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19 November 1998 Edition

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Britain shamed at UN - again

Committee Against Torture demands action



The United Nations Committee Against Torture is expected to slam the failure of the British government to implement recommendations made by the committee three years ago.

British officials appeared this week before the UN's ten member strong panel of independent human rights experts to defend their government's record in the Six Counties and Britain. As a signatory of the eleven year old Convention against Torture, the British government is obliged to periodically appear before the Geneva panel.

In 1995 the committee called for the closure of Castlereagh and other similar interrogation centres in the Six Counties, questioned the British government deployment of plastic bullets and called for the ending of emergency legislation.

On all counts, the British government failed to respond. Appearing before the committee last Monday, British officials could only express ``regret'' that their government has been ``unable'' to carry out the wishes of the committee outlined during Britain's last appearance.

At the hearing the UN committee again questioned the use of seven day detention orders and called for the closure of interrogation centres. The panel reiterated calls for the introduction of audio/video recordings as a safeguard against mistreatment during interrogations. They again expressed the view that defendants should be allowed immediate access to a lawyer during interrogation. The committee also questioned the operation of non jury Diplock courts.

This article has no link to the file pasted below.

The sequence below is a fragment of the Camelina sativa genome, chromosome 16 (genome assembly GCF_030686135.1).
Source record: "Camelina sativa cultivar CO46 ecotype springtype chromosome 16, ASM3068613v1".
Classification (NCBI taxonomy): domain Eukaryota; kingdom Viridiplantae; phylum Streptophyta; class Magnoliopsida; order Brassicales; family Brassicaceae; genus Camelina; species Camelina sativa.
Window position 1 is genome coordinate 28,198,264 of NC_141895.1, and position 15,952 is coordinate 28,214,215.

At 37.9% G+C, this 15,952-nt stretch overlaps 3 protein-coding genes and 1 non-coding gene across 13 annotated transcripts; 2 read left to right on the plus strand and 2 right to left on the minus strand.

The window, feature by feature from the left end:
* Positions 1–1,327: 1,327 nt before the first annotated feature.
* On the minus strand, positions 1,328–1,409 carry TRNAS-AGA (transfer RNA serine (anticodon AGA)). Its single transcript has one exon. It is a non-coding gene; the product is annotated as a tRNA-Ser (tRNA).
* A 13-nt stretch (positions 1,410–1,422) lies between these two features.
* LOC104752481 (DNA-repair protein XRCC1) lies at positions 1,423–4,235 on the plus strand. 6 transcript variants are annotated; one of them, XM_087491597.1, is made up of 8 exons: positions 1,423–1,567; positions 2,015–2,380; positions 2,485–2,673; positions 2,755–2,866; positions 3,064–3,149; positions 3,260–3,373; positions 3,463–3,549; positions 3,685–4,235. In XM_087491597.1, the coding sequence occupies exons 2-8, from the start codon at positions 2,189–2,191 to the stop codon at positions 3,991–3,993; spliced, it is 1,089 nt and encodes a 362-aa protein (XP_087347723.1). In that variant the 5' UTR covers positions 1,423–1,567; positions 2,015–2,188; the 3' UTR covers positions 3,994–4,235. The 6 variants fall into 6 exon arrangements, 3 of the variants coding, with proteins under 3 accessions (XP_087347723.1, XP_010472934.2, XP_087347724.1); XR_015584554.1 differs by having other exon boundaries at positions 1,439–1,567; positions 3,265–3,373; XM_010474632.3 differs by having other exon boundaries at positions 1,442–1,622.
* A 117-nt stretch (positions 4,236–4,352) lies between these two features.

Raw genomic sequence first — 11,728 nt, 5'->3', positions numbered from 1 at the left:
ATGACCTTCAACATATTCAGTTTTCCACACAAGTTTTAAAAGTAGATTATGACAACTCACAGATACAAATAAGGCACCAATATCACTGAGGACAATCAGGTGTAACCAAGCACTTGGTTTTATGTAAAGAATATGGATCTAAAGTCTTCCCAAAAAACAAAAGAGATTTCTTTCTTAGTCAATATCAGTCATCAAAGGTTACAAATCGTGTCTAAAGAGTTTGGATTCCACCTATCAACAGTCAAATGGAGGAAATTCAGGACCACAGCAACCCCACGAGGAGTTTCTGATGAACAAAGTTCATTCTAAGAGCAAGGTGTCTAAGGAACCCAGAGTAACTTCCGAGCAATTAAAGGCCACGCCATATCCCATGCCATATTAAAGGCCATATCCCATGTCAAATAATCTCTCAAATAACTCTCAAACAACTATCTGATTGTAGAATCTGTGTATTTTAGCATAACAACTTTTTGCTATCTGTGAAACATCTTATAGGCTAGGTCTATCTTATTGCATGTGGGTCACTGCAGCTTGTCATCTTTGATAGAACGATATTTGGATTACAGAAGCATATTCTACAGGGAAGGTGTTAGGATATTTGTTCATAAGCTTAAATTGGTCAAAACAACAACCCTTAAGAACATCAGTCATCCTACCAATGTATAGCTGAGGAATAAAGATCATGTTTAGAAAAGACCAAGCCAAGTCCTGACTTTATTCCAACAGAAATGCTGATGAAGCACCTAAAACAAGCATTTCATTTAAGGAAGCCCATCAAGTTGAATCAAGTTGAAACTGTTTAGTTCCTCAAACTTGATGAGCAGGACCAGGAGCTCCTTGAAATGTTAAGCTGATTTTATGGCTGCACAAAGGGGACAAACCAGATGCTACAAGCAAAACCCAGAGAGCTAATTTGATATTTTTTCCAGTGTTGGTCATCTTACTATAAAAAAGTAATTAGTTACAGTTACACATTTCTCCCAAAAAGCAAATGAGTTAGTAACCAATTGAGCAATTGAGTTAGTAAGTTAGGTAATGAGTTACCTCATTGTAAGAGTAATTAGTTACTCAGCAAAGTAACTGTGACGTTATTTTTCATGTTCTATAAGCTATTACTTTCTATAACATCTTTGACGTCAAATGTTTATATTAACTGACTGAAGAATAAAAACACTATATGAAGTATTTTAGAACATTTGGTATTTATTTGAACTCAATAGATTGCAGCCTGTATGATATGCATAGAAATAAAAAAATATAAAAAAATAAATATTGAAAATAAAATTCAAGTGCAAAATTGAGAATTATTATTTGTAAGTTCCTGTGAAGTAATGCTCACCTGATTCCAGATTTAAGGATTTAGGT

British officials were specifically asked about the case of Davy Adams, who sustained serious injuries during a brutal beating in Castlereagh. The panel also questioned an increase in the use of plastic bullets within the last three years.

Attending the hearing on behalf of the Six County based Committee for the Administration of Justice, Paul Mageean said the CAJ felt that the time for scrapping emergency legislation was well overdue. He said he hoped that the UN hearing would reinforce that view.

Sinn Fein Assembly member Bairbre de Brun, who attended the UN hearing in 1995 said, ``there is a new British government but we're hearing the same old story. ``The Labour Party has been in government for over eighteen months now. No more excuses, it's time for the British government to put its house in order.''
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